People have used natural surfaces to draw and paint on them since prehistoric times, when handprints and paintings depicting hunting scenes were placed on cave walls to evoke the prosperity and unity of small human communities. What we now call street art is intrinsically different from the above-mentioned murals and dates back to modern times, to the war of the infamous gangs in New York City in the 1920s and 1930s, when labels with names and primitive graffiti began to appear on the streets that marked the territories controlled by gangs. A similar urban climate helped art murals find their way into urban landscapes in the metropolises of Southern California at about the same time. The well-documented origins of street art come from Philadelphia and especially from New York City.
In the 1960s, New York was going through difficult times and was on the verge of bankruptcy. The vast areas of walled buildings, wastelands, closed factories and construction sites became the canvas of a group of creative children, first in Spanish Harlem, which led to the development of a whole form of art ranging from a simple signature to murals that covered entire subway cars. The desire of people to leave their mark on walls has existed for thousands of years. Archaeologists have found striped graffiti on the walls of the city of Pompeii.
However, in terms of contemporary street art, we can trace its beginnings to labeling or scratching initials or a name on public property in New York in the late 1960s. It also originated with graffiti artists of the 1970s and 80s who were looking for new places to make art, reacting and rebelling against the rules of society. One of the best places to go today to find beautiful Chicano street art works is the Pilsen neighborhood in Chicago. A big change occurred in the late 1990s and early 2000s, when street art ceased to be considered property damage and vandalism and began to be accepted by the public.
The most common place to find street art is on walls, such as the sides of buildings, billboards, and other flat surfaces that can be easily seen. There are some incredible examples of street art in ancient Roman and Greek cities that can still be seen today. Jean-Michel Basquiat and Keith Haring began their careers as graffiti artists in New York during the height of street art, in the late 70s and early 80s, respectively, and were soon welcomed by the art world. By comparison, street artists take the ideas and tools associated with graffiti and use them to create art that sends a message.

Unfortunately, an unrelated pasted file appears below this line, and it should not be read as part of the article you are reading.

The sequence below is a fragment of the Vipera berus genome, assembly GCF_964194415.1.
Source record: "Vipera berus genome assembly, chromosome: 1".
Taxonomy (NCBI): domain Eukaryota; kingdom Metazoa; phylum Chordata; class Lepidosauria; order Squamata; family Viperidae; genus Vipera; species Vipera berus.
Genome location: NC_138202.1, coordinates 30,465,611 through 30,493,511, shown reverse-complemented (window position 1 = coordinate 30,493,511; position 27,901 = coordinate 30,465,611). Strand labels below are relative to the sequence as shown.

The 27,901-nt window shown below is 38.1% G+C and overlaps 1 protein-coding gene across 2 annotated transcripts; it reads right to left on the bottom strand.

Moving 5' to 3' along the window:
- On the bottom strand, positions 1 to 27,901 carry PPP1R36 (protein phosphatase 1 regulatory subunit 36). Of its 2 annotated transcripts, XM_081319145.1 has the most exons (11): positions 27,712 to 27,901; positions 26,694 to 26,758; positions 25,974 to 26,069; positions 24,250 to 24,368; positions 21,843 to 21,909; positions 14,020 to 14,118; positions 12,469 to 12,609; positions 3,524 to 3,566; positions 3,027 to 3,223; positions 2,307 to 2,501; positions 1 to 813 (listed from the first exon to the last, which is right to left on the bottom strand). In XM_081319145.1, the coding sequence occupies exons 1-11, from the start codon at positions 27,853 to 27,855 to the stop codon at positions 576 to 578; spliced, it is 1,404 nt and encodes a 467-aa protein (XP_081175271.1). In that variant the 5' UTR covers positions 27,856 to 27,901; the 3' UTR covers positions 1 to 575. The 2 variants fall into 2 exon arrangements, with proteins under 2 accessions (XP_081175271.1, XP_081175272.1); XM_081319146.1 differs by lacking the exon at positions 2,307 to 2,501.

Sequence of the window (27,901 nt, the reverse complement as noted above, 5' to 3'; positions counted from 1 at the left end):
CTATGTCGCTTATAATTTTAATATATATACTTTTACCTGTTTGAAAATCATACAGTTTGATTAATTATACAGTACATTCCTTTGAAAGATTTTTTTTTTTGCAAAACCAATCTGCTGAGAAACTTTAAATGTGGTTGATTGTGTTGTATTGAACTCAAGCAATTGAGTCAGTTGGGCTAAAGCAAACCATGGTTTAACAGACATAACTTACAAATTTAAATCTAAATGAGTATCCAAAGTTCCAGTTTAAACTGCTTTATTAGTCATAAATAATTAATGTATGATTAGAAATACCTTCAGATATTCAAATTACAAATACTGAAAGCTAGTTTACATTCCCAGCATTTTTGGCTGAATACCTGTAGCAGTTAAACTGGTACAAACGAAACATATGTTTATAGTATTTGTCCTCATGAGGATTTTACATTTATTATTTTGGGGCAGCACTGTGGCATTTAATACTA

Street art is often related to activism, which raises awareness of pressing social and environmental issues. Although street art is usually commissioned, the manufacture of graffiti is usually sanctioned and cities often treat the act of sprinkling graffiti as an act of vandalism. After his early death, his reputation soared and today, through his paintings and graffiti, Jean-Michel Basquiat is considered one of the first and greatest exponents of visual art in the history of African-American art. Although territorial and rebellious in nature, street art tends to convey a social or political message that provokes discussions and reactions.
The neighborhoods of the five Burroughs have different styles and styles, making it easy to understand why New York is one of the best places in the world to find street art now. Reflections on political and social issues usually occupy a central place in street art, ranging from sprayed labels, through stickers and woven fibers that wrap around telephone poles to monumental painted murals that cover entire buildings. These police efforts, combined with programs designed to “clean up” the city, such as the MTA's Clean Car Program in 1984, make it easy to understand why street art received such a negative reputation for so many years. In addition, advances in virtual reality, augmented reality and blockchain have the potential to revolutionize the way in which street art is not only created and consumed.
Often fun and thought-provoking, street art encompasses an extremely wide range of interesting topics and techniques that go beyond traditional graffiti and spray painting. . .